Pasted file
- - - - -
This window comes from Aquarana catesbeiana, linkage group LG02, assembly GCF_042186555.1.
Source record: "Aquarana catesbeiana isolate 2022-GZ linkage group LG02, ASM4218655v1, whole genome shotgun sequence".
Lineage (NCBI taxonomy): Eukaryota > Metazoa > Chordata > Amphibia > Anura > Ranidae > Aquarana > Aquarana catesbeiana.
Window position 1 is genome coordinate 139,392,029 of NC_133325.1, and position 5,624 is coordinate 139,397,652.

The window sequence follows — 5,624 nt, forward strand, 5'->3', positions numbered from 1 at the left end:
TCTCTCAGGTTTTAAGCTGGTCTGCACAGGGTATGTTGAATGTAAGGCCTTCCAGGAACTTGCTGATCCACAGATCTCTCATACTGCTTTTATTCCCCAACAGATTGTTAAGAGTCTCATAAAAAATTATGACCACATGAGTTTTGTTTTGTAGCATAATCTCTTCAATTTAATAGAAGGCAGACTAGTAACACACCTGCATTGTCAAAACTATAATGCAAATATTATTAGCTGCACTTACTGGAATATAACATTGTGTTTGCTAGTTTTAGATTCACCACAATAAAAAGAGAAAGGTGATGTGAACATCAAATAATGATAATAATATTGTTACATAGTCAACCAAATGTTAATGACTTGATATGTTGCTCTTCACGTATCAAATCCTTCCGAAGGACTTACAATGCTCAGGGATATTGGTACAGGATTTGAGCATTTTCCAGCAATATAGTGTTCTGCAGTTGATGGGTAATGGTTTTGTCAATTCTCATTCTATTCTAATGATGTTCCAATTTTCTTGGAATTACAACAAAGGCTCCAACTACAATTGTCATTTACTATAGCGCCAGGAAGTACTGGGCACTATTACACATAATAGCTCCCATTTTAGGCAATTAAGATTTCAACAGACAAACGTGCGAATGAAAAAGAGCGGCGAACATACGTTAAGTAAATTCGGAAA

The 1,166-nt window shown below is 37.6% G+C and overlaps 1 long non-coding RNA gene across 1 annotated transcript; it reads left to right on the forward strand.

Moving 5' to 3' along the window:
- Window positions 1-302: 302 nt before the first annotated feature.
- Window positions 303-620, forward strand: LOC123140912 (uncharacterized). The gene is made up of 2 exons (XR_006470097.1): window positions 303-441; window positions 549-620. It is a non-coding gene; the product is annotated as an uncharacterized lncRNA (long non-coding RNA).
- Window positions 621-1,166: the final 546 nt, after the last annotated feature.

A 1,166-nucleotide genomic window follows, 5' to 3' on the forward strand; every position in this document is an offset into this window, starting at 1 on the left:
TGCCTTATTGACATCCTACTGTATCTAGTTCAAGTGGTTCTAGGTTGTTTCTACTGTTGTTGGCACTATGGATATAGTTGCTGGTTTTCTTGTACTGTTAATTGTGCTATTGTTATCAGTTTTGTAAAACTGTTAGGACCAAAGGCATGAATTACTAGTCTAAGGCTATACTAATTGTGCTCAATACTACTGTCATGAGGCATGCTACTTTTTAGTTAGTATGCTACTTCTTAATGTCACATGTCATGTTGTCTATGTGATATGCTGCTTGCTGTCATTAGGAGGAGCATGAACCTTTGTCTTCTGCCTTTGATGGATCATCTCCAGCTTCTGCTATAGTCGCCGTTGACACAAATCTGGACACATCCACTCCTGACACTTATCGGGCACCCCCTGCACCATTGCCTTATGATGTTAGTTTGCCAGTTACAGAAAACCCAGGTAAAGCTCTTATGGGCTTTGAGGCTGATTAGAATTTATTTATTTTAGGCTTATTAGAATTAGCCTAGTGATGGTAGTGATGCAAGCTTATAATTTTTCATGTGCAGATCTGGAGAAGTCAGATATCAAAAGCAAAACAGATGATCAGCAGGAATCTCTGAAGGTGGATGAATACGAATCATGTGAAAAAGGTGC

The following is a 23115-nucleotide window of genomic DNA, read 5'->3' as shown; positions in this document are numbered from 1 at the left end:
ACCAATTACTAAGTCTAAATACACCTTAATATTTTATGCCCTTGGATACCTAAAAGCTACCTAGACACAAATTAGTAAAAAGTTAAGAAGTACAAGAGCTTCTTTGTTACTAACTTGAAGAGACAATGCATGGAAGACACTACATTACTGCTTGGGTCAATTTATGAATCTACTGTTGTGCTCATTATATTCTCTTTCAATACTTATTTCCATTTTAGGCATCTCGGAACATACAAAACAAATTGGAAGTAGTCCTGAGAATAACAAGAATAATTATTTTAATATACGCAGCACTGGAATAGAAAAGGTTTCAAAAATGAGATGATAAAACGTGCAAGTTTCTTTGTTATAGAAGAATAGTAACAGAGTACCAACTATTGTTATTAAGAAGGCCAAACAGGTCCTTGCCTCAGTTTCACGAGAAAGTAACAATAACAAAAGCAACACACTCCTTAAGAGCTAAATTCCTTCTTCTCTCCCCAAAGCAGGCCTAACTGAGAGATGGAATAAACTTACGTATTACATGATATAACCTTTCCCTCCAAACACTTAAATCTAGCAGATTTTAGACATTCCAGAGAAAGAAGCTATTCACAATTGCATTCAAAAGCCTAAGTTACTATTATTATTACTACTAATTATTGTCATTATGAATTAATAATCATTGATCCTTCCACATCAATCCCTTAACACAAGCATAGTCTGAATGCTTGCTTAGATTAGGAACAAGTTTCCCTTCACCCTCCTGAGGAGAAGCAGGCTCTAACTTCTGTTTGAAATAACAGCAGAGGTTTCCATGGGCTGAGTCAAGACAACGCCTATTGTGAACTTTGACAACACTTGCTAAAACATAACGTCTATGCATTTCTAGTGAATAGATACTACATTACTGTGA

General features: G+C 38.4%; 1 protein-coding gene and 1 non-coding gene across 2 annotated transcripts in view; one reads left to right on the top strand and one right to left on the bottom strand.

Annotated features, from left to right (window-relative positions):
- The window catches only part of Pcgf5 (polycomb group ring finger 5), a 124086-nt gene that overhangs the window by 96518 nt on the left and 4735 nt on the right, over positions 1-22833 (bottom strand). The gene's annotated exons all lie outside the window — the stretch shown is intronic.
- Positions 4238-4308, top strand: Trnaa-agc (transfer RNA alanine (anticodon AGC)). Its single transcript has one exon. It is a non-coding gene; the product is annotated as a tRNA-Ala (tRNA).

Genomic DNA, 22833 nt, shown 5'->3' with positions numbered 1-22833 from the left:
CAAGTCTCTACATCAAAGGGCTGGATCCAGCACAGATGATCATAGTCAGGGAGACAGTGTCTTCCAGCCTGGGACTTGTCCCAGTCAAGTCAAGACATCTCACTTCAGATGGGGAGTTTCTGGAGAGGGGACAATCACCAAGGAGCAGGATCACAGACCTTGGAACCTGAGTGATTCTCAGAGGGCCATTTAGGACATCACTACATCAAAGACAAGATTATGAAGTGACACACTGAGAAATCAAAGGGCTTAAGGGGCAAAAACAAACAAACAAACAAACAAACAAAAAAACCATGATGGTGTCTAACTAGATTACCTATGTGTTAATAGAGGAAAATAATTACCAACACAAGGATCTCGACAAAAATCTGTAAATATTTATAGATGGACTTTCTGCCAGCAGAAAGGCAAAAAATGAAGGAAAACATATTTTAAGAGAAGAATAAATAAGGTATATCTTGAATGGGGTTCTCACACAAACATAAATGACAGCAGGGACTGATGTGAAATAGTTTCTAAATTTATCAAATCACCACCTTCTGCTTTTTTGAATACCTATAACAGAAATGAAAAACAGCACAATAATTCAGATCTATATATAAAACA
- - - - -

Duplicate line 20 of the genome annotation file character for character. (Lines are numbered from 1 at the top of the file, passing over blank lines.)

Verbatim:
Genomic DNA, 22833 nt, shown 5'->3' with positions numbered 1-22833 from the left: